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The Bourne Archive


Lincolnshire Special Constabulary Instructional Pamphlet No.6 – August, 1943


Warfare

LINCOLNSHIRE SPECIAL CONSTABULARY.

County Constabulary Headquarters,

LINCOLN.

5th. August, 1943.

INSTRUCTIONAL PAMPHLET NO: 6

1. REST-HOUSE ACCOMMODATION FOR CIVIL DEFENCE WORKERS

With reference to item No. 3 of Instructional Pamphlet No. 4, 1 in addition to the convalescent facilities offered to Civil Defence Workers, including Special Constables, Police Auxiliaries and Police Messengers, by the War Organisation of the British Red Cross Society and the Order of St. John of Jerusalem, Rest-house accommodation is now also provided for Special Constables, Police Messengers and Police Auxiliaries. It is a service designed for men and women suffering form fatigue, over-strain or generally in need of recuperative rest which they could not obtain otherwise: it gives that thorough rest and change needed by personnel who are “run-down,” not necessarily on account of their Civil Defence duties, to restore their health with the minimum cost, suffering and loss of man-power.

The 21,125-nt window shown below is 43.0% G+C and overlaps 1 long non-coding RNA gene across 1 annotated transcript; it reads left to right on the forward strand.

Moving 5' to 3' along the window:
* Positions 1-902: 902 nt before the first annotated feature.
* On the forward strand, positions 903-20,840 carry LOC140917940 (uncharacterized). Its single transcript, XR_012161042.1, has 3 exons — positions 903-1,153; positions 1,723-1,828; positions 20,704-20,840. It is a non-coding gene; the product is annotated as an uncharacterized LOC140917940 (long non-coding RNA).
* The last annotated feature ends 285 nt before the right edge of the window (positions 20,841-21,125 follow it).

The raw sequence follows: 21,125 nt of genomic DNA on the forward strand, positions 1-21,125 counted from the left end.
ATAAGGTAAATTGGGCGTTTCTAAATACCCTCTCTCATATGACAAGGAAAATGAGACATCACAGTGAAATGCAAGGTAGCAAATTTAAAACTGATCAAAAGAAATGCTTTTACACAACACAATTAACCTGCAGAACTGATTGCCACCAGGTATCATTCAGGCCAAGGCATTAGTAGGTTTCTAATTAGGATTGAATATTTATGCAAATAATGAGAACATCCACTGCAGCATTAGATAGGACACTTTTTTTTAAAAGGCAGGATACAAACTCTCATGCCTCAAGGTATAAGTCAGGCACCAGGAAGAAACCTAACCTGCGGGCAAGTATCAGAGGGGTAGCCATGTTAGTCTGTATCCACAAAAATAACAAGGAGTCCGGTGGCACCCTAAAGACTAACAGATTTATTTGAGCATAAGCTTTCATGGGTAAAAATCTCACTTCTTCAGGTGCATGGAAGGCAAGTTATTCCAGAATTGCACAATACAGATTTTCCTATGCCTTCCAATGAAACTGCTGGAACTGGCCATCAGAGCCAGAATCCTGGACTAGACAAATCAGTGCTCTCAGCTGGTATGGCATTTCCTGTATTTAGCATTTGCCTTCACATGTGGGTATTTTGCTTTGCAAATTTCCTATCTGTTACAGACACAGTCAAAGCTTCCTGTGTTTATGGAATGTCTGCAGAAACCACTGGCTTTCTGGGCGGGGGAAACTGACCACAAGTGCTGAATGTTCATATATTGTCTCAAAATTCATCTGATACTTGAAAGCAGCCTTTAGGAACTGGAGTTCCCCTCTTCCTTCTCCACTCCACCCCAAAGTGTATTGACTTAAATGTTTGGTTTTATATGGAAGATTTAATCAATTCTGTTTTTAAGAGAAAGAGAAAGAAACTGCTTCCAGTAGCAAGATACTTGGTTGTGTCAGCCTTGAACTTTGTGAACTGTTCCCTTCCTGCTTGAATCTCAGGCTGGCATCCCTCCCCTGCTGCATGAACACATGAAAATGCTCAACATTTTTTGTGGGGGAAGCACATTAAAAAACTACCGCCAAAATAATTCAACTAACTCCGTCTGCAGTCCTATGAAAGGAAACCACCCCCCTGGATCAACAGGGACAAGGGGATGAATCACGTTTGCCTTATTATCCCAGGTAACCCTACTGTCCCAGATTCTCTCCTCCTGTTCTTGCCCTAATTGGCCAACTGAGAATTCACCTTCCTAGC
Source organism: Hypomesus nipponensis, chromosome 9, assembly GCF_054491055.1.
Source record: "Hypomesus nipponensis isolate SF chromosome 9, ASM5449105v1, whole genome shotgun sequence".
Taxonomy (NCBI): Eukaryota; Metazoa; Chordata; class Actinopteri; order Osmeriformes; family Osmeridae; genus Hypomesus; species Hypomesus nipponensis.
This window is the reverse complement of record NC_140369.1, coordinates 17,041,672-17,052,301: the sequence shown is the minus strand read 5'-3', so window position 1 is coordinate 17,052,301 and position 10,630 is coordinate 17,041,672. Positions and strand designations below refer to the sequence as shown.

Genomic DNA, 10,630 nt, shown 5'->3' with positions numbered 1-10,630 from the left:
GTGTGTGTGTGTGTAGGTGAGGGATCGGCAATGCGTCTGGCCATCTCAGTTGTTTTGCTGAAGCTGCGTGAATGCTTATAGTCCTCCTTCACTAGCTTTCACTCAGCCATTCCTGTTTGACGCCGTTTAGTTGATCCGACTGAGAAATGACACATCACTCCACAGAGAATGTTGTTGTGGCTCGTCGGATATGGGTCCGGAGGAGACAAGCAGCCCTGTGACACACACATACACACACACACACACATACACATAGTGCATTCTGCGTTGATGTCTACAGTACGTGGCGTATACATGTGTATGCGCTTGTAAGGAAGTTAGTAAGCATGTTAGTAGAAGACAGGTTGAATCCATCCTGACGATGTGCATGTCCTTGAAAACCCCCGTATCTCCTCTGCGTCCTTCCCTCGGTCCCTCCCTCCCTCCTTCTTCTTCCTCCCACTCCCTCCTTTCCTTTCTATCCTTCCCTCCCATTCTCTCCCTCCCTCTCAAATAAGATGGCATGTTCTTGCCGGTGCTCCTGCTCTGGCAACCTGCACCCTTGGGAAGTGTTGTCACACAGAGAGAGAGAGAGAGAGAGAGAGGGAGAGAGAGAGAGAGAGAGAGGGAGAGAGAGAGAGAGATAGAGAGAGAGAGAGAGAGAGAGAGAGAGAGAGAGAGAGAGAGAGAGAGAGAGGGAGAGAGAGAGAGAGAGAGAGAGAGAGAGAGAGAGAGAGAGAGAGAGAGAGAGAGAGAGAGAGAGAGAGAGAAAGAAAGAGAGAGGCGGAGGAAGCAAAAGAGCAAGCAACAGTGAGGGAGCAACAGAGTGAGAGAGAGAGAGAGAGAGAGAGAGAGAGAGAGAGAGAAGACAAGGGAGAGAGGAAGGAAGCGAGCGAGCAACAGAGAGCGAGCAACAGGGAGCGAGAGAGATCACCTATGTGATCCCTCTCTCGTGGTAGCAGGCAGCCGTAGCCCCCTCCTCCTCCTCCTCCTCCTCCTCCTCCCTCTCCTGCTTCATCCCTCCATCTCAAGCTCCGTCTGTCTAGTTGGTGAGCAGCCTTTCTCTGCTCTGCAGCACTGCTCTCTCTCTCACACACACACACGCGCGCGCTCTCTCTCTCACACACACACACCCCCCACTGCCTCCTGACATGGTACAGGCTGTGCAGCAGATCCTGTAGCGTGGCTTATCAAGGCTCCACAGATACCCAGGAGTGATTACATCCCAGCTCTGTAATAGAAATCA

The accommodation is free and, in cases of real need, part of whole of the patients fare can be paid. Patients can be accommodated during their annual leave period in addition to compassionate or sick leave and, under exceptional circumstances (i.e., after a severe raid when a man cannot leave his wife in the vulnerable area) wives can be taken with husbands. The rules are few and such as obtain in any comfortable private house. The food is ample and good, and special care is given to any patient suffering from a nervous illness and general debility. Persons who normally would go to paying guest accommodation and who, under the present conditions, cannot find this, are permitted to pay towards their board and lodgings if they will discuss this privately with the Warden in charge of the House. The Rest-houses are large private houses (the one in this Region being situated at Quorn, Leicestershire), which have been lent by their owners, the most friendly atmosphere prevails and every effort is made to build up health and morale. The normal period of accommodation is from a week to a fortnight.